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Old October 27, 2016   #8
PureHarvest
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I hear you, but trying to market a half acre of scapes would probably be beyond my allowable time.
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Old October 27, 2016   #9
bower
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What variety will you be growing? I'll be curious to hear your results.

Maybe one of your youngsters is enterprising enough to pick the scapes and sell for pocket money, if you have a market in the area. That would solve your labor issue, and if the 85 foot row went well next year, they might be happy to expand.
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Old October 27, 2016   #10
Durgan
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I have experimented with my perfect hard neck garlic on a scale of about 100 plants each year.

I now leave the scapes on the bulbs produced are larger than if the scapes are removed.

I don't harvest in early July anymore. The plants are left in the ground until the bulb skin begins to crack due to the cloves enlarging and raking he envelope.

The extended life bulbs keep as long as the enclosed types in storage.

I also found the clove size in general has no bearing on the size of the bulbs produced.

This year I am growing the main crop from garlic produced from the sequence of bulbils, rounds, and bulbs. Also a row of selected large bulbs were planted for comparison documentation.

I have attended garlic festivals looking for garlic with larger cloves than what I grow. Never have I found any appreciably larger and often much smaller.

http://durgan.org/2016/October%20201...20Garlic/HTML/ 16 October 2016 Planting Garlic
Garlic was planted today. Two rows of bulbils (60), two rows of one year rounds (40), one row of typical cloves for comparison (20), and five rows of one year old rounds (100) which is the main crop. The bed was prepared earlier, covered with wood chip mulch. The soil is a good texture with compost and moisture. The cloves were pushed into the soil to make firm contact. The bed was heavily wood chipped and the plants have no difficulty pushing through in the Spring. The bed requires no care except maybe some water if the season is dry. Nothing attack my garlic and it is always excellent quality.
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Old October 27, 2016   #11
TomNJ
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I have read many books on garlic and the consensus is that leaving the scapes on will reduce the bulb size. There appears to be some exceptions, however, such as with very fertile soil. I remove my scapes, but every year I miss a few, and these bulbs were always smaller than the average.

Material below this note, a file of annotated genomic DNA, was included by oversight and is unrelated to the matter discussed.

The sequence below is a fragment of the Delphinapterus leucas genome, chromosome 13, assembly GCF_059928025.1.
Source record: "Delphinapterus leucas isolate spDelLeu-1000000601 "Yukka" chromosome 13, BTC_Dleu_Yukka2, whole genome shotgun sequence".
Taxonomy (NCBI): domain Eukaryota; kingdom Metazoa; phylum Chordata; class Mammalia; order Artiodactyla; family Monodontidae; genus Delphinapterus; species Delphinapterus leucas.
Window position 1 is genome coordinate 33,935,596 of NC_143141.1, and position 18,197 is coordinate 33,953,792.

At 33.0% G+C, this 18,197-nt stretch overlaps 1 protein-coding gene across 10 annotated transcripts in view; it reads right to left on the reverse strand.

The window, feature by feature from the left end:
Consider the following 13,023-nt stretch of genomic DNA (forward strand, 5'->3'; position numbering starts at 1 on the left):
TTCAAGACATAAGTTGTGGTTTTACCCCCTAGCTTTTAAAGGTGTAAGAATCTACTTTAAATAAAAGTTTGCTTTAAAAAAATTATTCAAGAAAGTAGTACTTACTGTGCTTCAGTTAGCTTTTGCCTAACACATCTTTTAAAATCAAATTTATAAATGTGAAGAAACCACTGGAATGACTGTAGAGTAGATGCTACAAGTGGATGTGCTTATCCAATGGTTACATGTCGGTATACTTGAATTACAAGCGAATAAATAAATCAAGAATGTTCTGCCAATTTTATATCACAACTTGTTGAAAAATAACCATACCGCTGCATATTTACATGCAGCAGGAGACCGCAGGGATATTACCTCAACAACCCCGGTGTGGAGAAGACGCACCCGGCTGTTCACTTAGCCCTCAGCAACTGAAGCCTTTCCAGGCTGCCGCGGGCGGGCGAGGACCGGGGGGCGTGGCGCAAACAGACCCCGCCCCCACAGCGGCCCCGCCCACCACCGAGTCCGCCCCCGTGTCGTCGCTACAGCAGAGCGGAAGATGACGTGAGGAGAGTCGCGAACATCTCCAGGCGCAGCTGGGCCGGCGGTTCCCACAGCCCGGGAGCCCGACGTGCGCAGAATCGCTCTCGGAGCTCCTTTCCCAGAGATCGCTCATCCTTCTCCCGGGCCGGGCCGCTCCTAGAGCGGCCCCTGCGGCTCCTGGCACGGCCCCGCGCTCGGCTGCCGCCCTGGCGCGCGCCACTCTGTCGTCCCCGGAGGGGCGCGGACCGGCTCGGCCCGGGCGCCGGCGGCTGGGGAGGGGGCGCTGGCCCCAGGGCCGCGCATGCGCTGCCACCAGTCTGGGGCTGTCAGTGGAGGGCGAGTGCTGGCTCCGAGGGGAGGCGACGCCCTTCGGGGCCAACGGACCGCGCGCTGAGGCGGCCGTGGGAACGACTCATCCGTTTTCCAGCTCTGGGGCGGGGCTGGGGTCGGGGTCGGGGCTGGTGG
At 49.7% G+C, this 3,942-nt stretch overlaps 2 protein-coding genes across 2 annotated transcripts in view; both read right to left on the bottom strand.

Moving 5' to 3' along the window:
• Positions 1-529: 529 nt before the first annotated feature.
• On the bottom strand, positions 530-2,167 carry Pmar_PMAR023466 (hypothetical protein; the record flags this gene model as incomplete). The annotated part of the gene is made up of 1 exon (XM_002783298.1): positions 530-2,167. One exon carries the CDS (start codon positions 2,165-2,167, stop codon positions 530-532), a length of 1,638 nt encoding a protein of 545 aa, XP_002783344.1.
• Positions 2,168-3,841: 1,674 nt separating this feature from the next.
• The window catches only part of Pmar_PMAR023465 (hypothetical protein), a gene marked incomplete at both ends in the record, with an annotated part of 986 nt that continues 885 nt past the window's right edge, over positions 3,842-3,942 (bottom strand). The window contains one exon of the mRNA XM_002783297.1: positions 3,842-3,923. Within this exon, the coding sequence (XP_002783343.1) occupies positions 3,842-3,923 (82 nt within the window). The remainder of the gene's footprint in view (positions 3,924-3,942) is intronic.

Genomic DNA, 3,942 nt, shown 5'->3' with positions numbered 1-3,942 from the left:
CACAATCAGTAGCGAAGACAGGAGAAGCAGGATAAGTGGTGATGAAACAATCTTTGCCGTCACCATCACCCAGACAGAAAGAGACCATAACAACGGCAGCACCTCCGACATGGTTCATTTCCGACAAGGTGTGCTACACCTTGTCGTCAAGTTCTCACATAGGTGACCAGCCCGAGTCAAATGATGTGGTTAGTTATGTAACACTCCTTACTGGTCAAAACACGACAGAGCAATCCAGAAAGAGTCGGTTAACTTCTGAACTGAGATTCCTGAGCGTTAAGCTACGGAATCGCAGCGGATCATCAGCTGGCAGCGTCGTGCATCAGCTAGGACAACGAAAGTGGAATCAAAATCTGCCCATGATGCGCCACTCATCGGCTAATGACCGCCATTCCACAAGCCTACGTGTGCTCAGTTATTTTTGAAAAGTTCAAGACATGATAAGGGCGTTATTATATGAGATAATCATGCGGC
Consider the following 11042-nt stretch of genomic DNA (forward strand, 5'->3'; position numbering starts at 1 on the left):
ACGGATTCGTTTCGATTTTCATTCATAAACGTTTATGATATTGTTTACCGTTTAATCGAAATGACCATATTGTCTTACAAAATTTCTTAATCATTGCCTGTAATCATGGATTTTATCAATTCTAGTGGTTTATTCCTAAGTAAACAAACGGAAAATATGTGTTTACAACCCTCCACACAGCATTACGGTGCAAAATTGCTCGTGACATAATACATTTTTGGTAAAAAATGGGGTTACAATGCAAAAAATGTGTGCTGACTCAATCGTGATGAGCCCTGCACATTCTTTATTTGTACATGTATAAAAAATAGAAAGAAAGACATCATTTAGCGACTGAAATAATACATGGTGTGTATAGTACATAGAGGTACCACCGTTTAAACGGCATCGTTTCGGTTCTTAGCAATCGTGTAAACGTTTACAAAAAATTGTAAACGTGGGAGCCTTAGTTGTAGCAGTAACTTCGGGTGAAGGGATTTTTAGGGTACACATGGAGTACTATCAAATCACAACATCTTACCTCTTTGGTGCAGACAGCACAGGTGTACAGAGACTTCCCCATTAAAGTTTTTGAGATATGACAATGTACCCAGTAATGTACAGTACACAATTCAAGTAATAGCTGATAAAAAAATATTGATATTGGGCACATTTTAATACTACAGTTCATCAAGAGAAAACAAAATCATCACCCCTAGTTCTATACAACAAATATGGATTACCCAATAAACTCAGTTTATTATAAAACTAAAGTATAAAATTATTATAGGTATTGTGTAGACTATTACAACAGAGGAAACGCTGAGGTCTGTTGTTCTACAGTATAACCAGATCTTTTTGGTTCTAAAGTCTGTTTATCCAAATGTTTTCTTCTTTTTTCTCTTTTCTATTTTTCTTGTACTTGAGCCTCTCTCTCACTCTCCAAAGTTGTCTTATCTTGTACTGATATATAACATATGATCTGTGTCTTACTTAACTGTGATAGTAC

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Old October 27, 2016   #12
bower
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There's a pic of a side by side test here:
http://harmonioushomestead.com/2013/...garlic-scapes/

I don't think you want an 85 foot row of the 'scapes on'.
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Old October 27, 2016   #13
guruofgardens
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We cut all of the scapes except this year I wanted seeds for a later experiment. I left 6 scapes on the plant. When it came to harvesting the seeds, I pulled the garlic heads out of the ground instead of having to dig them out as they were much smaller. It shouldn't take that long to break off the scapes. I plant 5 rows, 22' long. It may take up to an hour, but that's because I rubber band them in groups of 10.
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Old October 27, 2016   #14
henry
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Leaving the scapes on delays the harvest date by 1 to 2 weeks the bulb size will be very close to those that had their scapes removed.
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Old October 28, 2016   #15
Zeedman
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In the 2015/2016 planting, I grew 34 garlic varieties, of which 23 were various hard necks. Because I exchange bulbils with other collectors, I let a portion of each variety remain uncut. At harvest time, the plants with scapes had a noticeable reduction in bulb size. The degree of reduction varied, some porcelain types were least affected.